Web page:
Google Features Percy Julian, Legendary African-American Chemist
Apr11

Google Features Percy Julian, Legendary African-American Chemist

What a fantastic surprise this morning on the 115th anniversary of Percy Julian’s birth:     I’m beside myself with joy to see this pioneering chemist be recognized by the most prominent search engine in the world. I don’t know where to begin about Julian but I’m sure that many of you have seen The Forgotten Genius, the PBS-produced NOVA life story of the chemist. Julian suffered many indignities in his training, from being denied dormitory residence while earning his B.S. at DePauw University to progression to racial issues limiting him to a M.S. at Harvard. He later completed his Ph.D. work at the University of Vienna in 1931. Julian is probably best known for using natural products as a template for making drugs. His first major feat, the synthesis of physostigmine, a cholinesterase inhibitor from the Calabar bean used to treat glaucoma has been recognized by ACS as a National Historic Chemical Landmark at DePauw University. This 11-step synthesis from phenacetin, the active metabolite of acetaminophen, was completed with his Vienna colleague, Josef Pikl, and students in the laboratory. Julian synthesized cortisone, estrogen, progesterone, and testosterone from the Calabar bean compound, stigmasterol. Later, at Glidden Paint Company, a happy accident led Julian to find that soybean extract (soya oil) also contained the 17-member sterol nucleus, a much more accessible source. At this time, we had absolutely no treatments for rheumatoid arthritis. But cortisone, then made by Merck in a laborious 36-step synthesis, was found in 1949 to transform the treatment of rheumatoid arthritis. However, Merck’s starting material was deoxycholic acid from bovine bile. Julian’s synthetic work beginning with sigmasterol. I could go on. So I strongly suggest that readers consult the ACS National Historic Chemical Landmark dedication and, please, watch The Forgotten Genius. You should buy the DVD, as I did for teaching in my pharmacology classes, but you can watch it in segments at the PBS NOVA...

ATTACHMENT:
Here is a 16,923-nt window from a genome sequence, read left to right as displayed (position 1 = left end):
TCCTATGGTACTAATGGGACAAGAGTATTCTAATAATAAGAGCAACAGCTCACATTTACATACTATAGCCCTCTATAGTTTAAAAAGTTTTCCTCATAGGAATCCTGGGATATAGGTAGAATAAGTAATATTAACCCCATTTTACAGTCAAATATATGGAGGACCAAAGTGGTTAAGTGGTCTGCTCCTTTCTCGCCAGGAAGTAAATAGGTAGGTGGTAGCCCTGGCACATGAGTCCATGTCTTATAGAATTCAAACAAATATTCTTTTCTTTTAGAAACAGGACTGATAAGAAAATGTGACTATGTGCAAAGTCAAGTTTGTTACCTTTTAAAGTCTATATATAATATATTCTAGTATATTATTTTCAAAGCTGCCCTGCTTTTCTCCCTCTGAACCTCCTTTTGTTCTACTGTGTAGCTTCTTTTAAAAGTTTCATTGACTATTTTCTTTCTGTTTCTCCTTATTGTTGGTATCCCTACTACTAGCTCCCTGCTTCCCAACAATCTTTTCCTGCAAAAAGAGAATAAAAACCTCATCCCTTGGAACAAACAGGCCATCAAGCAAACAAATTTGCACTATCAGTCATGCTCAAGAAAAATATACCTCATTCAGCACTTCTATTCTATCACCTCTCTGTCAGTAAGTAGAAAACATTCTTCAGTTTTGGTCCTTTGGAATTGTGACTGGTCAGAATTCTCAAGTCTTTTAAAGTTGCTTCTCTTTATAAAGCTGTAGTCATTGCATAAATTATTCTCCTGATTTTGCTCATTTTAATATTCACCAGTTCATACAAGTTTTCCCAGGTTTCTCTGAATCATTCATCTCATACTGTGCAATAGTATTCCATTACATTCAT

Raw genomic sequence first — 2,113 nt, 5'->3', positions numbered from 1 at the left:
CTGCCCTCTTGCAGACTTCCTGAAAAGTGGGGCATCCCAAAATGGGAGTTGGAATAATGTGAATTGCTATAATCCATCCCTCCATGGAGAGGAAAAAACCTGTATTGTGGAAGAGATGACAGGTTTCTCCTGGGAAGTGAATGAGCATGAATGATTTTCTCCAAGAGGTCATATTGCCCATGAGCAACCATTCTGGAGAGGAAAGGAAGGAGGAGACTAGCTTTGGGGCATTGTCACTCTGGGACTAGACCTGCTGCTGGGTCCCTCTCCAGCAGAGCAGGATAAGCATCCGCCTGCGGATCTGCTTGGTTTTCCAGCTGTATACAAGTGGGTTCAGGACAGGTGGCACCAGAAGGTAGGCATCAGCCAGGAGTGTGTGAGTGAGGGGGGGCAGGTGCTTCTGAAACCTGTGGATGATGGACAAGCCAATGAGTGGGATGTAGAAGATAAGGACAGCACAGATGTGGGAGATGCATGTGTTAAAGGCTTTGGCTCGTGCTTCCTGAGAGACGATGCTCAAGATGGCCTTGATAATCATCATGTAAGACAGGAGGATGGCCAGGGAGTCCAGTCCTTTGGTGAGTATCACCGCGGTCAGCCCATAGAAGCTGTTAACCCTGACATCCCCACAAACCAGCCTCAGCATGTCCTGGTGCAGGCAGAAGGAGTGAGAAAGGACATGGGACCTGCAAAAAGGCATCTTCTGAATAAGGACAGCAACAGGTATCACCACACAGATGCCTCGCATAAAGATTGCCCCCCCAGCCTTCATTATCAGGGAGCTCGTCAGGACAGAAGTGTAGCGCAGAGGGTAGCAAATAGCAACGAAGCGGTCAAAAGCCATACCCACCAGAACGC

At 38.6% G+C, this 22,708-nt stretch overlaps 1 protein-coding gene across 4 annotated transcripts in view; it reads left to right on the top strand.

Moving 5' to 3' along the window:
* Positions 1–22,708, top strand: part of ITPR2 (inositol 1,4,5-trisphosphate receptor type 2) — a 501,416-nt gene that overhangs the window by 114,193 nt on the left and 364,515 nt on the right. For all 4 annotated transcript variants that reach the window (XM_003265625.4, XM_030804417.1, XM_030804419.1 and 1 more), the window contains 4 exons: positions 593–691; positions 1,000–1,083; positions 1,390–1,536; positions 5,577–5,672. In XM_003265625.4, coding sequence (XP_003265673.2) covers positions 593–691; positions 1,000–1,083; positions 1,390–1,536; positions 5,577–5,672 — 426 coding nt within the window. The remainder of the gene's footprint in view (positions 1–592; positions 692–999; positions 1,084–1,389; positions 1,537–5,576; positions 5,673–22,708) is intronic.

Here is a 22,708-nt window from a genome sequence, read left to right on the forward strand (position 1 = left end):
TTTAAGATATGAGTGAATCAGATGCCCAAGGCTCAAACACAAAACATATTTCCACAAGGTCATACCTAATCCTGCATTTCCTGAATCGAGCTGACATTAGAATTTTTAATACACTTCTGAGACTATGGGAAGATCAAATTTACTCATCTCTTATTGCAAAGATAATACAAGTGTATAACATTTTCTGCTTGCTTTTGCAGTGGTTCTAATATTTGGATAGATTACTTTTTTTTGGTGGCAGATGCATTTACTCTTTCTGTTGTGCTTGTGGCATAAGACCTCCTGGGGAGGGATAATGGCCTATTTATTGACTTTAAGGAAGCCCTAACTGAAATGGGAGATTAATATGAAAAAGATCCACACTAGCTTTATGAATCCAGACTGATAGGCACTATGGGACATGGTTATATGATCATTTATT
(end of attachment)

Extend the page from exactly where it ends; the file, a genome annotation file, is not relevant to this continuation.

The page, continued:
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Saturday Morning Natural Products PharmChem Radio!
Mar23

Saturday Morning Natural Products PharmChem Radio!